Former Wild Beast Tom Fleming talks to Getintothis’ Cath Holland about pulling on his best pants to launch One True Pairing.
At the beginning of 2018, when Wild Beasts were in the awkward stage between split announcement and farewell shows, in effect working out their notice, Tom Fleming made a bittersweet joke to the press.
His life at that point felt like a divorce he said, and being back on the market looking for a mate. It threw up a wistful image of a man peering into an uncertain future alone.
What a difference eighteen months makes, the debut album from Tom’s new project One True Pairing – named in tribute to the phenomena of fanfiction (‘I don’t know whether you’ve ever delved into the weirder side of Tumblr?’) – is all guns blazing, confrontational and gloriously confident.
The songs on the record are unambiguous in nature, taking no prisoners, railing against the wrongness of 2019 but crucially still carrying themes of optimism and hope.
‘In Wild Beasts there were a lot of love songs, tortured love songs and I guess this is a nod to it. They’re love songs but kind of angry,’ he says of his eponymously titled debut.
Are angry love songs a thing? How does that work?
‘There is love and positivity on the record but it’s framed in this difficulty.’
It seems a bit cheeky to ask if there’s a Tinder for musicians gone solo, but the temptation is too much.
‘I guess to an extent I’m putting on my good pants again,’ he laughs.
‘Making myself visible as it were. It’s like a second beginning. The assumption is, it’s back to square one. It might not be but that’s the assumption I have to make in order to get it done. There’s a mourning going on but there’s also a new beginning.’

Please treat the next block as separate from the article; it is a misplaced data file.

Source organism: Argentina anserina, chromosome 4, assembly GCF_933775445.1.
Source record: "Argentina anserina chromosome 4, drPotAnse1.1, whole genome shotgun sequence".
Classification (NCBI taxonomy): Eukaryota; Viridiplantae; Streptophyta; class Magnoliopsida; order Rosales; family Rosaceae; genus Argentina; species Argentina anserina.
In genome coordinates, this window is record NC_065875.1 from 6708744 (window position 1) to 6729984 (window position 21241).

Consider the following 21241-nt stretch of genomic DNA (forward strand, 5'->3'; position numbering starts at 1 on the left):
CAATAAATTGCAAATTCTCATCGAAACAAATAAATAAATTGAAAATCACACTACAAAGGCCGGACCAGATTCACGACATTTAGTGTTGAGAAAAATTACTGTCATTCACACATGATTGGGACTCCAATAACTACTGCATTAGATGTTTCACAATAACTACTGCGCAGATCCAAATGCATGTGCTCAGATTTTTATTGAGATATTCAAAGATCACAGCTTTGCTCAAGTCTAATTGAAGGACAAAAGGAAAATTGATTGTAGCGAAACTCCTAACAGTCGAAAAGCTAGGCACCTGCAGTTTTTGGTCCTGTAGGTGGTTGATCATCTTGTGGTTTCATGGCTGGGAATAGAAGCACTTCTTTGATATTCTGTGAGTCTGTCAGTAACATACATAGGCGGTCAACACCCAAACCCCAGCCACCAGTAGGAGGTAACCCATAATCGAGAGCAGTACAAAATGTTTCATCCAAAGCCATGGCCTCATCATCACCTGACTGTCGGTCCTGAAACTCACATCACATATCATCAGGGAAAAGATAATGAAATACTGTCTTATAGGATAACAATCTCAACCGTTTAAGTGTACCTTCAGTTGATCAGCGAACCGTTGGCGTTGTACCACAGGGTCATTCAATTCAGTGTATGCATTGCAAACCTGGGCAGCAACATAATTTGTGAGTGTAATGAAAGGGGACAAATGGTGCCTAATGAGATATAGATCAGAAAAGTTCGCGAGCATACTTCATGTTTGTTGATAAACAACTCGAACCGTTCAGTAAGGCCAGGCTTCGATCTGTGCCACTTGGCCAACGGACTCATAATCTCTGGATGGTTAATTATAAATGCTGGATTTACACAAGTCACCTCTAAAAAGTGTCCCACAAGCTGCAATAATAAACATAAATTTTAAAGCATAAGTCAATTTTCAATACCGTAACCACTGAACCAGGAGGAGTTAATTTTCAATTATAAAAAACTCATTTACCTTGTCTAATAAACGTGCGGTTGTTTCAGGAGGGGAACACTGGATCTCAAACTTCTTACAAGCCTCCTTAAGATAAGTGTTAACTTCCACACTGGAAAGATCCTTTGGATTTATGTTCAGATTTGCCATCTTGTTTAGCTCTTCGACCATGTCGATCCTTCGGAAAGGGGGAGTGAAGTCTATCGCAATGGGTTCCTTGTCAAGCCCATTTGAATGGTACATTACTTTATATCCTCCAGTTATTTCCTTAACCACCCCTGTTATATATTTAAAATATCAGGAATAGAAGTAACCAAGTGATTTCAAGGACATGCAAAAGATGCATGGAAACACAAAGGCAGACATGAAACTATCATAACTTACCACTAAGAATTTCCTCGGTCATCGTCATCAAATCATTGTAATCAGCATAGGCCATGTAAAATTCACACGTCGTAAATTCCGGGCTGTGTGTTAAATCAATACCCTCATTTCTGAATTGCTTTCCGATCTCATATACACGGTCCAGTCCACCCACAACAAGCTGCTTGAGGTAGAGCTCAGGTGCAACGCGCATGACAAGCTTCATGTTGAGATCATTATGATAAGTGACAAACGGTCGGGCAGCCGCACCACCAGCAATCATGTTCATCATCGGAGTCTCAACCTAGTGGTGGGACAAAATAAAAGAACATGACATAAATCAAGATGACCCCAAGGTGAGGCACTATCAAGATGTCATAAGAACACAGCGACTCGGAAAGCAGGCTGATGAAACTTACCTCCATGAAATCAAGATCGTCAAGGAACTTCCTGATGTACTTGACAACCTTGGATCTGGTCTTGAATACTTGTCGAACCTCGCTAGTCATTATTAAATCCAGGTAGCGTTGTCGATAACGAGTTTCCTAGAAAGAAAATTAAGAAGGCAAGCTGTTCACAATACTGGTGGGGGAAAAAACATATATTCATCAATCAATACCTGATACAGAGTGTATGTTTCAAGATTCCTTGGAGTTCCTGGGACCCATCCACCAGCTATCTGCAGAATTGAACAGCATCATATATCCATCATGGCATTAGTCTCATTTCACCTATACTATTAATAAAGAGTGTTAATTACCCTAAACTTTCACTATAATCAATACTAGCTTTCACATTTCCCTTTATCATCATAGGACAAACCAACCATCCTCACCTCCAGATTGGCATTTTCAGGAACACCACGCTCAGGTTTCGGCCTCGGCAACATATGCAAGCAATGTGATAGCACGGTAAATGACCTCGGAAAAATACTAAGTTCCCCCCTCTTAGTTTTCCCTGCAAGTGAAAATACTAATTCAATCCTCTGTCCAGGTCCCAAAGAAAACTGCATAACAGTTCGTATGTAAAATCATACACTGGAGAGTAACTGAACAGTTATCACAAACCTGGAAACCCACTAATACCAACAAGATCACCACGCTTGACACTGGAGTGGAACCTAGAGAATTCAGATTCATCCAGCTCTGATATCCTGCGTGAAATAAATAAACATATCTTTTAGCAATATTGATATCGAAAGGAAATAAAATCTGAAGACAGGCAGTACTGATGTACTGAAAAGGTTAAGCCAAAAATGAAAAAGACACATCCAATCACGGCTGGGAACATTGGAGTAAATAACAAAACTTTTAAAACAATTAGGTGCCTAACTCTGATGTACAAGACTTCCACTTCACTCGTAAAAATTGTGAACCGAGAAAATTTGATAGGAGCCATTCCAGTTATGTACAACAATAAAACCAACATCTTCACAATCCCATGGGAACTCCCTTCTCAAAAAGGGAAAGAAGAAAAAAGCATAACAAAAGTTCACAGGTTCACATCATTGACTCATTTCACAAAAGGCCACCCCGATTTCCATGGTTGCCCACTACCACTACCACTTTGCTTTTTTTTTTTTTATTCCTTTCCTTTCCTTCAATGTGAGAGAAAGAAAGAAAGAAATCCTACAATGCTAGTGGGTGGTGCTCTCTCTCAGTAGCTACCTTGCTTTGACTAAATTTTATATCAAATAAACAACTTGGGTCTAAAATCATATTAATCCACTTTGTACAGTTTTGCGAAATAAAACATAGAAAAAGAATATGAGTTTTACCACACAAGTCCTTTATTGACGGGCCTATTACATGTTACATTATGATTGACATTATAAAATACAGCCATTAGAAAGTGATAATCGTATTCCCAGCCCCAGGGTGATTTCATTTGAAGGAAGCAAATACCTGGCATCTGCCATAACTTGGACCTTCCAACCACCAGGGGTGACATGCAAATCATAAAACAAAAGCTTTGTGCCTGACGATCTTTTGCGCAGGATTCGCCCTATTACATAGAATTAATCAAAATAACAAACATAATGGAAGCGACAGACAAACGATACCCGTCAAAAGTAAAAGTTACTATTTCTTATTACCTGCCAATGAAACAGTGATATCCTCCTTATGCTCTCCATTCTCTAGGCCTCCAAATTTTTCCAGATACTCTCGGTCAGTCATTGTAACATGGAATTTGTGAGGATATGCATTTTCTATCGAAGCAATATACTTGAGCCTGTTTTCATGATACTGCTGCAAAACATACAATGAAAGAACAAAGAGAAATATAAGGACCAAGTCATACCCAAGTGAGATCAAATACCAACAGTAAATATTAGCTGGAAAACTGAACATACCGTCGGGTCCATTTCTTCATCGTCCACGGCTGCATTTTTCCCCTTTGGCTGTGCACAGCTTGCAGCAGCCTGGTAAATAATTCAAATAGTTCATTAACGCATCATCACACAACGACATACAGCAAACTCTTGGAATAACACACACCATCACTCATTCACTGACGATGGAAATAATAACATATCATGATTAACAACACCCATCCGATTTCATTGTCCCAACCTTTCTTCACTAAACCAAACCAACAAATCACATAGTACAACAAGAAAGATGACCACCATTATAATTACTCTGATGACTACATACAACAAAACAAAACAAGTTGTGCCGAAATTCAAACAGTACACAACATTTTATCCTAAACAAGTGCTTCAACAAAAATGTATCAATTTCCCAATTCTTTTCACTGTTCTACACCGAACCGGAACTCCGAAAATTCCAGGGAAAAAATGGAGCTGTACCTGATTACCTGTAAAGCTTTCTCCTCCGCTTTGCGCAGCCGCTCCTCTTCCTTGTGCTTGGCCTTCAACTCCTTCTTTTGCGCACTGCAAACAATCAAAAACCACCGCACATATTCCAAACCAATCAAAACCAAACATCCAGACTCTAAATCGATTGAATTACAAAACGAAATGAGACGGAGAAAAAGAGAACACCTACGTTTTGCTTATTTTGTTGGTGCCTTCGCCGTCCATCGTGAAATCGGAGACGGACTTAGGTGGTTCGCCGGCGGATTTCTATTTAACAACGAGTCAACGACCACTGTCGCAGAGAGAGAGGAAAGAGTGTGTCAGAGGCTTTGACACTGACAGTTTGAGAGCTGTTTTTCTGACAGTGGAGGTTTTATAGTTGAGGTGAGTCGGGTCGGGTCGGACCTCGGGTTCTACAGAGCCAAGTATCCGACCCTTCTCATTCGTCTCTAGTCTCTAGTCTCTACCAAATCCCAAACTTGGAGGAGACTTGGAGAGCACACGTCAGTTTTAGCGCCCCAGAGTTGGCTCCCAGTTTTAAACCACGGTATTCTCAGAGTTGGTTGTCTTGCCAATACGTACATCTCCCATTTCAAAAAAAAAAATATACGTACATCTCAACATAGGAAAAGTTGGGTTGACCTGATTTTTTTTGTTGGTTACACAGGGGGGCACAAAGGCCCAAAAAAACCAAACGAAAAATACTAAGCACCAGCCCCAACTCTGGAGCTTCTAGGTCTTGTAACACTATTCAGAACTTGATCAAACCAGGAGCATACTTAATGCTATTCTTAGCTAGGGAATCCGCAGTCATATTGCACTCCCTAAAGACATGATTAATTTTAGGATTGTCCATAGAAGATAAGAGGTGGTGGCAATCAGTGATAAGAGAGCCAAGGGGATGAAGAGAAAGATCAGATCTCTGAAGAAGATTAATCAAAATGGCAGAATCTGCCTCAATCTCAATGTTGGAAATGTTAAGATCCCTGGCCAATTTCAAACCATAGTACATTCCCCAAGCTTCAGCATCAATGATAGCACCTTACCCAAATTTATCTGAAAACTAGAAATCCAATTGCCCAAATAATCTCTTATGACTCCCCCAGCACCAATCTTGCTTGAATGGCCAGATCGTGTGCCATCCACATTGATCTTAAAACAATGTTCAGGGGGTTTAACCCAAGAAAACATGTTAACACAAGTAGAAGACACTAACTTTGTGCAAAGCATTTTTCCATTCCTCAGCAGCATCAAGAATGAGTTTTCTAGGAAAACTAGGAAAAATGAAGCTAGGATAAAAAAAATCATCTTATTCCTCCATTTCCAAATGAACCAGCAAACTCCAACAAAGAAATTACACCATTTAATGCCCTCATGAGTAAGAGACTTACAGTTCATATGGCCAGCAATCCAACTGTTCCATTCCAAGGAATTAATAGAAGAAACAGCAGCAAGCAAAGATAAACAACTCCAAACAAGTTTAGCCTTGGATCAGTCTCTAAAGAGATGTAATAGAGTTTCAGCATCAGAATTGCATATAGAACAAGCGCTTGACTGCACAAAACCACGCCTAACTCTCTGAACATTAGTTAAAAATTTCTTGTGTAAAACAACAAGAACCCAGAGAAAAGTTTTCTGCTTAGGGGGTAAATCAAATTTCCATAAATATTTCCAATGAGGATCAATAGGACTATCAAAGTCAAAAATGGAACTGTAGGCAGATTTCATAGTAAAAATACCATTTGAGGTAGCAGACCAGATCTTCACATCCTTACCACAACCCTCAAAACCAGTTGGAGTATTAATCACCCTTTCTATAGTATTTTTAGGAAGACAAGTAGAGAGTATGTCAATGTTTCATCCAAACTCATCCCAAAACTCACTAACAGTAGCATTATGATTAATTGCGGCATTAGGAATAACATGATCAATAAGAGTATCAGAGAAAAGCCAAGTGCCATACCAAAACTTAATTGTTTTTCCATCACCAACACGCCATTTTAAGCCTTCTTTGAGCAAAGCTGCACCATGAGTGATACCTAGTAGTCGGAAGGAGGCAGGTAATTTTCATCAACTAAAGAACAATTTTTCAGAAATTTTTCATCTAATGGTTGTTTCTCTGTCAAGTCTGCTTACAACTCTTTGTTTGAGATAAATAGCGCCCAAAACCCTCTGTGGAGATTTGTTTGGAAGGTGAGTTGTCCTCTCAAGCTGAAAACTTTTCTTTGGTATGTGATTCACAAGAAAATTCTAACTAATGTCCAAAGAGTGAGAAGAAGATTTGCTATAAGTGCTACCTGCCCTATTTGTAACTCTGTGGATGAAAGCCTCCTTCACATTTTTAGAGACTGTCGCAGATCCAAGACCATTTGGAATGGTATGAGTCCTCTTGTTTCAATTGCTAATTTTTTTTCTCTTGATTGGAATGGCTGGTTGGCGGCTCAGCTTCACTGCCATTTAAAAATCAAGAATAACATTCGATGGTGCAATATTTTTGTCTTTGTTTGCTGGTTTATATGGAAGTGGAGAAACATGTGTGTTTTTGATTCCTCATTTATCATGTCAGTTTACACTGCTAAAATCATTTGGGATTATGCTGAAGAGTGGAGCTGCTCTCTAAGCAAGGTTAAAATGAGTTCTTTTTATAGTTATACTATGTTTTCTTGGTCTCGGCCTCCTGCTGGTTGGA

Over the summer, Hayden Thorpe was the first Wild Beast to release solo work with the sensual Diviner album, but Tom rages at the other extreme with his hefty punch of a record.
Raw rock with ‘knackered’ synths, and bold, barking vocals, he wrote and played everything on the album (the embryonic stage consisting of ‘me shouting into a tape recorder in my flat’), going on to recruit Ben Hillier (Blur, Elbow, Doves) for mixing and production duties.
Going for what he describes as ‘that FM rock sort of sound but there’s a lot more rage and specificity than those songs have. I wanted that sort of spittle to get across.’
The 1980s echo throughout the record links us back to that very time, Thatcherism, an era so tough for working-class communities and those in the north. Today, here in 2019, we’re going through it all again but with a more terrifying, dystopian cloud lingering over the entire UK.